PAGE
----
Conservation bill faces rough road in 2000

Conservation bill faces rough road in 2000
March 1, 2000

The embattled Conservation and Reinvestment Act of 1999 (H.R. 701/S. 25) will have a rougher road to travel on its way through the legislative process than its supporters expected.

CARA was approved by a 37-12 vote by the House Resources Committee on November 10 in a raucous, bitter four-hour markup. Only 13 of the committee’s 28 Republicans voted for the bill, and nearly all voted for one or more of the numerous amendments offered during the session. CARA sponsor and Committee Chairman Don Young (R-Alaska) tried for nine months to gain majority GOP support, but fell short and relied on unanimous Democratic support to fight off amendments and win committee approval.

Following the Resources Committee vote, the House leadership decided to require further review of CARA by both the House Budget Committee and the House Agriculture Committee. It is not known when those committees will take up the bill.

The bill’s opponents, including property rights organizations, taxpayer advocacy groups, and others, will encourage the two committees to act on what they regard as the bill’s shortcomings. The American Land Rights Association (ALRA), National Taxpayers Union, and Americans for Tax Reform testified against the bill, and are joined by many others in opposition, including the American Farm Bureau Federation.

"Not one acre of private property anywhere in the country is safe," warned ALRA Executive Director Chuck Cushman. "CARA dedicates $450 million per year to the states for land acquisition, and they are permitted unlimited power to condemn land and force people off their property. The federal government then helps itself to an additional annual $450 million for land acquisition. Families, small businesses, and farmers without the means to put up with regulatory harassment will be pressured into selling whether they want to or not."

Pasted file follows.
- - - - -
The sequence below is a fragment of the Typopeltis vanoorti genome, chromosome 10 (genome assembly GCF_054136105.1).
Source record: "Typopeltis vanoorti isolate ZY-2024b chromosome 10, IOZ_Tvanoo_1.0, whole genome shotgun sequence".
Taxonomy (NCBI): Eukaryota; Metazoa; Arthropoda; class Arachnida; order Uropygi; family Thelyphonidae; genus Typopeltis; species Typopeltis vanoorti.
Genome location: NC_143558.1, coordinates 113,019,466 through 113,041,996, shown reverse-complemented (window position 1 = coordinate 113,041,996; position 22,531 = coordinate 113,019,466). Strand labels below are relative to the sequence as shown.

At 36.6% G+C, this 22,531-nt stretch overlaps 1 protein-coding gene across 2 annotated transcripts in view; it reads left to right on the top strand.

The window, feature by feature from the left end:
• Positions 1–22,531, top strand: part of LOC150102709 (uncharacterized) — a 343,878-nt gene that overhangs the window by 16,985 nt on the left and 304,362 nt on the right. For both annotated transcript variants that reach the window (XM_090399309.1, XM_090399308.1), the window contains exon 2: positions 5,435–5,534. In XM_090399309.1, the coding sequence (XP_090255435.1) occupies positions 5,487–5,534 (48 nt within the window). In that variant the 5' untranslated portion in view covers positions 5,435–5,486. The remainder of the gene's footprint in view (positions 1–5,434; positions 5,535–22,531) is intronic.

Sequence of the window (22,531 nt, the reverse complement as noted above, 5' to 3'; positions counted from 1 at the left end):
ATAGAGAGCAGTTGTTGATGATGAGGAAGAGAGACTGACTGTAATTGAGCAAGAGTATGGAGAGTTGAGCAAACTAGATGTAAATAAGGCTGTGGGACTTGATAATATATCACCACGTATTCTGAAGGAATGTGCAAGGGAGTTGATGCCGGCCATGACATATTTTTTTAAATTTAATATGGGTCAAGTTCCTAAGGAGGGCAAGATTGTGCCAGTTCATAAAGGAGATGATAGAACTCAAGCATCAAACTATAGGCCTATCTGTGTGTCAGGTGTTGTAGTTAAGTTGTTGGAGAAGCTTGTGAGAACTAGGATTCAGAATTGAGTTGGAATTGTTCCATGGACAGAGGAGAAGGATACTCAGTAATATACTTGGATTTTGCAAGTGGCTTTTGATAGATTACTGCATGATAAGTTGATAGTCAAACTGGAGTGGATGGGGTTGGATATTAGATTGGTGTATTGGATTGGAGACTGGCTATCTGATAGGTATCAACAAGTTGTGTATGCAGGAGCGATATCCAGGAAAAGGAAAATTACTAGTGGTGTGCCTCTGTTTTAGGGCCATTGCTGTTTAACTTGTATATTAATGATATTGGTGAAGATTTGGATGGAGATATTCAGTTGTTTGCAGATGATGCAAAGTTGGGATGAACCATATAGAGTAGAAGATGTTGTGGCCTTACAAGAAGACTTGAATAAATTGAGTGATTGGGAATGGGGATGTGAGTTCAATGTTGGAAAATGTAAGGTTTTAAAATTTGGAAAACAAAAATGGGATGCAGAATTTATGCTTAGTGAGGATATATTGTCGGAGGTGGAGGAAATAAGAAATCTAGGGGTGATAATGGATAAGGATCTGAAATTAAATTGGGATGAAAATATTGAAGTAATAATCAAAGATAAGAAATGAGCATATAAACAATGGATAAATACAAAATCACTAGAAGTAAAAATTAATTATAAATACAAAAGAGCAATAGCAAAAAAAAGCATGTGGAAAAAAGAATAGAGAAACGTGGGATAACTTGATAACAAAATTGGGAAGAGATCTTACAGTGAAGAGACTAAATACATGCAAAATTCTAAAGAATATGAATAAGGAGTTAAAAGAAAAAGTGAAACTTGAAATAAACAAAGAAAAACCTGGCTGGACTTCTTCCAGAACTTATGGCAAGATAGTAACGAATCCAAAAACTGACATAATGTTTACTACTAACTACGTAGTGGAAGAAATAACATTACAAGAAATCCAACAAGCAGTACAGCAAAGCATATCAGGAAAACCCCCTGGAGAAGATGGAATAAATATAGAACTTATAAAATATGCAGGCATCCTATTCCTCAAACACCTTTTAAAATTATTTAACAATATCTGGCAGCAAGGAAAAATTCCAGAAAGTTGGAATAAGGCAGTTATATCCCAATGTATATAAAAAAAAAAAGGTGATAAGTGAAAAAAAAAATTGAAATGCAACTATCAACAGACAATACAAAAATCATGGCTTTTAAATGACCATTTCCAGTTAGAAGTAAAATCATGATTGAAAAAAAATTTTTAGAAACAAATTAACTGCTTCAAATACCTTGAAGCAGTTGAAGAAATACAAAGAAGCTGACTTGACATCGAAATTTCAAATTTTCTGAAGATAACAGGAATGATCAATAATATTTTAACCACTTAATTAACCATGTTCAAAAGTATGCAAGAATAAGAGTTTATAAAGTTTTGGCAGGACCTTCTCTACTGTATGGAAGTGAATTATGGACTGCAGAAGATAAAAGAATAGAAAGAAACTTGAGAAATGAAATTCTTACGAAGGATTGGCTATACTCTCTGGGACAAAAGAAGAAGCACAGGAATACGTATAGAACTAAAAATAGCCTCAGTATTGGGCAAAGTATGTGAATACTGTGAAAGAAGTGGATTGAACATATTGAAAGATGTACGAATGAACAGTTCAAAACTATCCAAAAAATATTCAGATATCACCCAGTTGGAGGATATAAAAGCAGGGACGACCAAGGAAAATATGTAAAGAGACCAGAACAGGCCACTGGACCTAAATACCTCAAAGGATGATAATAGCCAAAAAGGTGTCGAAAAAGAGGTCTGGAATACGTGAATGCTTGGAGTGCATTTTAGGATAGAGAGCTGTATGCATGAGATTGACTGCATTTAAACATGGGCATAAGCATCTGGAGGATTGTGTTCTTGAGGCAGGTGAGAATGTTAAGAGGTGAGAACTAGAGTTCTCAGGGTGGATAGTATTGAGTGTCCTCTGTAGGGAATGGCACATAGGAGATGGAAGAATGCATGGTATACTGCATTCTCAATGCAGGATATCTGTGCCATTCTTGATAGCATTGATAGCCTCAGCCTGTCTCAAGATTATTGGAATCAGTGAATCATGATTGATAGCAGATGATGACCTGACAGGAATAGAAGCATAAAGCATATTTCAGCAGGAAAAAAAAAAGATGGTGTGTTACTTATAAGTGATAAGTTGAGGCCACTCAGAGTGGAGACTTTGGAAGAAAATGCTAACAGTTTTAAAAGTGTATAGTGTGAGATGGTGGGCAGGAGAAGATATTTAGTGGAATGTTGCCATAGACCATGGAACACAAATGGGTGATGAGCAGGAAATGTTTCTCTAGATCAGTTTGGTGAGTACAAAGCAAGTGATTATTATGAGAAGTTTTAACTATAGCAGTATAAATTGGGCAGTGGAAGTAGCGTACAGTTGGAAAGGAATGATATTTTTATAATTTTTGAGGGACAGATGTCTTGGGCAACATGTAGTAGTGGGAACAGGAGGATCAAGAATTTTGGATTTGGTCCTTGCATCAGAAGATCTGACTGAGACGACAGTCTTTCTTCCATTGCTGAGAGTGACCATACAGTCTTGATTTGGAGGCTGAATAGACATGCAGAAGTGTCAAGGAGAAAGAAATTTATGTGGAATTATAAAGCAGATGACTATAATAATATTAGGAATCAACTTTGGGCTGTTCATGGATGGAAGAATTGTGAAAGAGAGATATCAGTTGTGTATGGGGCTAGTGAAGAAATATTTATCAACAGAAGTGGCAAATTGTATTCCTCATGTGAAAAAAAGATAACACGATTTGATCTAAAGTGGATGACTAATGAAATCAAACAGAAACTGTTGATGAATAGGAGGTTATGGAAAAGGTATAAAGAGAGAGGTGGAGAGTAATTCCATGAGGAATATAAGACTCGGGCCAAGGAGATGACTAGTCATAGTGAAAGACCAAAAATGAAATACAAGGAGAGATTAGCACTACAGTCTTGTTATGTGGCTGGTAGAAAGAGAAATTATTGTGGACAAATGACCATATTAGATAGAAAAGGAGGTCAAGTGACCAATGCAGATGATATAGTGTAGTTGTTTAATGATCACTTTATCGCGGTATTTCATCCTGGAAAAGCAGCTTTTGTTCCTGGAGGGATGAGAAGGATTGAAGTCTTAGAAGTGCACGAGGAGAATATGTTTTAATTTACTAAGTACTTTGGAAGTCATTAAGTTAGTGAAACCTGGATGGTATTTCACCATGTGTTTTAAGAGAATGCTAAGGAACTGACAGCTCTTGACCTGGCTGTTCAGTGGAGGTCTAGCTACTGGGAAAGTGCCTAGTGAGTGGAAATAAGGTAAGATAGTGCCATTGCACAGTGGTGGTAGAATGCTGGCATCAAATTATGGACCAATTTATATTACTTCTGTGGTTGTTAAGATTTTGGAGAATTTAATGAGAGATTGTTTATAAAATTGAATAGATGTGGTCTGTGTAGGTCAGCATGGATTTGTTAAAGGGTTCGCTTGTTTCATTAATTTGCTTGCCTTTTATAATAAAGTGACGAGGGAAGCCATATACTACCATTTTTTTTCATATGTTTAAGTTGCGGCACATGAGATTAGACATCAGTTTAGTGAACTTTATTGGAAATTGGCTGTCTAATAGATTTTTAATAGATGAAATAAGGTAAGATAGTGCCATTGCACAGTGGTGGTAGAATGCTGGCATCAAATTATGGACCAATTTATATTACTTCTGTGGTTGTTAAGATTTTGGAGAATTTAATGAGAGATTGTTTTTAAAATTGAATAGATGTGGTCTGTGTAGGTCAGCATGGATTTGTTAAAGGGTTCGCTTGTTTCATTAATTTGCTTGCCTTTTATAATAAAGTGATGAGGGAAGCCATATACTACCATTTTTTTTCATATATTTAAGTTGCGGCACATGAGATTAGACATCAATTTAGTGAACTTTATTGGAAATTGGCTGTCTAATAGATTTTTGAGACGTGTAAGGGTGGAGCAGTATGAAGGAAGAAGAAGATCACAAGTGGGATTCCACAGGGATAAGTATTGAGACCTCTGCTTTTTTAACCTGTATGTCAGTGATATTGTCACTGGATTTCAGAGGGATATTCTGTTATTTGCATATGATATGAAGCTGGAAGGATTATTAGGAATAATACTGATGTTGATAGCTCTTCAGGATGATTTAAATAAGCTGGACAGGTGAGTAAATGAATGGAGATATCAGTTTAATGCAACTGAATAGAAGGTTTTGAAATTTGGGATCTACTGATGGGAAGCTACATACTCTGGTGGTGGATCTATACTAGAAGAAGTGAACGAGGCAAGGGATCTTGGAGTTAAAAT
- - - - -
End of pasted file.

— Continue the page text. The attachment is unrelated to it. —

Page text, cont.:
"This bill has very little to do with the environment and a lot to do with old-fashioned pork barrel spending," Cushman continued. The state of Alaska, home of H.R. 701 sponsor Rep. Don Young, is slated to receive $166 million annually--$272 per person per year for fifteen years. And Louisiana, home of S. 25 sponsor Senator Mary Landrieu, will receive $313 million per year, a substantial benefit for one of the nation’s poorest states.

Most hunting organizations currently support CARA. However, a major figure in the sportsmen’s community has expressed his concern about the influence animal rights groups may have on CARA funds, and he is actively lobbying sportsmen to oppose the bill.

Ray Arnett is a former president of the National Wildlife Federation, and a former executive director of the National Rifle Association. He was also a high-ranking official in the Interior Department during the Reagan administration. In a letter to members of the Congressional Sportsmen’s Caucus, Arnett wrote:

Animal rights extremists have already taken aim at the Pittman-Robertson fund in an effort to deny access for hunting and fishing. One of the goals within the Animal Protection Institute’s (API) effort to abolish hunting is to “change the constituency of power within our wildlife management agencies and the funding sources that maintain these government agencies.”

Arnett continued,

"CARA fits perfectly into the plans of API, since it will provide a revenue source outside of the sportsmen-paid excise taxes to fund Pittman-Robertson. There is no question that animal rights activists will target for acquisition fish and game clubs, leases, and other private land where the taking of renewable wildlife resources is permitted. Once the land is purchased and under government control, these well-funded, anti-sportsmen groups will lobby Congress and government agencies for the elimination of any consumptive use of wildlife resources."

Congressman Ralph Regula, chairman of the Appropriations Committee’s Subcommittee on Interior, has also expressed his strong opposition to CARA. In a December 3 interview with the trade newsletter Federal Parks and Recreation, he said "[CARA’s] a mistake. An entitlement is not the way for us to be going. When the Park Service talks about a $5 billion maintenance backlog and the Forest Service has a similar $5 billion backlog, when 30 percent of the land in this country is owned by the federal government, I don’t think it’s necessary to acquire more land. When we have a $5 trillion national debt, why should we take $450 million per year and give it to states, nearly every one of which has a surplus?"


Mike Hardiman is a Washington, DC-based lobbyist for the American Land Rights Association.


For more information

and regular updates on the status of CARA, visit the Web site of the American Land Rights Association at http://www.landrights.org/.